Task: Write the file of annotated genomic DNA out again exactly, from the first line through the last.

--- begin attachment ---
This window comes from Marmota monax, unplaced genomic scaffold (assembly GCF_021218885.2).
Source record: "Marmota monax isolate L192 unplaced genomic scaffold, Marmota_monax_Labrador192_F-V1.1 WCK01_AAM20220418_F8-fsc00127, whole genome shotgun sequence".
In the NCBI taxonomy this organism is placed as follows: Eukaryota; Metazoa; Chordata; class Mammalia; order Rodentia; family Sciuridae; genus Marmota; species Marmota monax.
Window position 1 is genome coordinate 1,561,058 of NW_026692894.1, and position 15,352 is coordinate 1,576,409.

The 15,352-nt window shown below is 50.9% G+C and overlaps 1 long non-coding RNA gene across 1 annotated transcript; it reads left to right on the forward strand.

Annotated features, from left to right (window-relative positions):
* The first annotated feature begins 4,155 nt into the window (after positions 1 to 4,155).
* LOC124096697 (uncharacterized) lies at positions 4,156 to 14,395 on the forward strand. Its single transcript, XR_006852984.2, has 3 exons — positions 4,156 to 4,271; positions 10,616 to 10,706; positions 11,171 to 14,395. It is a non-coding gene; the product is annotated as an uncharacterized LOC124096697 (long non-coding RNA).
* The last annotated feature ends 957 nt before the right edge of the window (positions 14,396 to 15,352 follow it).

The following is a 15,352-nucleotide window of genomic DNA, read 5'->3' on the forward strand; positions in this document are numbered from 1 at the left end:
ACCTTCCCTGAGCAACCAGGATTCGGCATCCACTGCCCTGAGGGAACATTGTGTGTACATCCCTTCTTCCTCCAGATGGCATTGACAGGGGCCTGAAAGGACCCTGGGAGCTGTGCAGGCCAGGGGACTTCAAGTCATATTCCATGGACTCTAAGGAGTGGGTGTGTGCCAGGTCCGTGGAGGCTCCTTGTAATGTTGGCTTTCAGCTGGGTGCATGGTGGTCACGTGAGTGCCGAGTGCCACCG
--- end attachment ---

This window comes from Marmota monax, unplaced genomic scaffold (assembly GCF_021218885.2).
Source record: "Marmota monax isolate L192 unplaced genomic scaffold, Marmota_monax_Labrador192_F-V1.1 WCK01_AAM20220418_F8-fsc00127, whole genome shotgun sequence".
In the NCBI taxonomy this organism is placed as follows: Eukaryota; Metazoa; Chordata; class Mammalia; order Rodentia; family Sciuridae; genus Marmota; species Marmota monax.
Window position 1 is genome coordinate 1,561,058 of NW_026692894.1, and position 15,352 is coordinate 1,576,409.

The 15,352-nt window shown below is 50.9% G+C and overlaps 1 long non-coding RNA gene across 1 annotated transcript; it reads left to right on the forward strand.

Annotated features, from left to right (window-relative positions):
* The first annotated feature begins 4,155 nt into the window (after positions 1 to 4,155).
* LOC124096697 (uncharacterized) lies at positions 4,156 to 14,395 on the forward strand. Its single transcript, XR_006852984.2, has 3 exons — positions 4,156 to 4,271; positions 10,616 to 10,706; positions 11,171 to 14,395. It is a non-coding gene; the product is annotated as an uncharacterized LOC124096697 (long non-coding RNA).
* The last annotated feature ends 957 nt before the right edge of the window (positions 14,396 to 15,352 follow it).

The following is a 15,352-nucleotide window of genomic DNA, read 5'->3' on the forward strand; positions in this document are numbered from 1 at the left end:
ACCTTCCCTGAGCAACCAGGATTCGGCATCCACTGCCCTGAGGGAACATTGTGTGTACATCCCTTCTTCCTCCAGATGGCATTGACAGGGGCCTGAAAGGACCCTGGGAGCTGTGCAGGCCAGGGGACTTCAAGTCATATTCCATGGACTCTAAGGAGTGGGTGTGTGCCAGGTCCGTGGAGGCTCCTTGTAATGTTGGCTTTCAGCTGGGTGCATGGTGGTCACGTGAGTGCCGAGTGCCACCG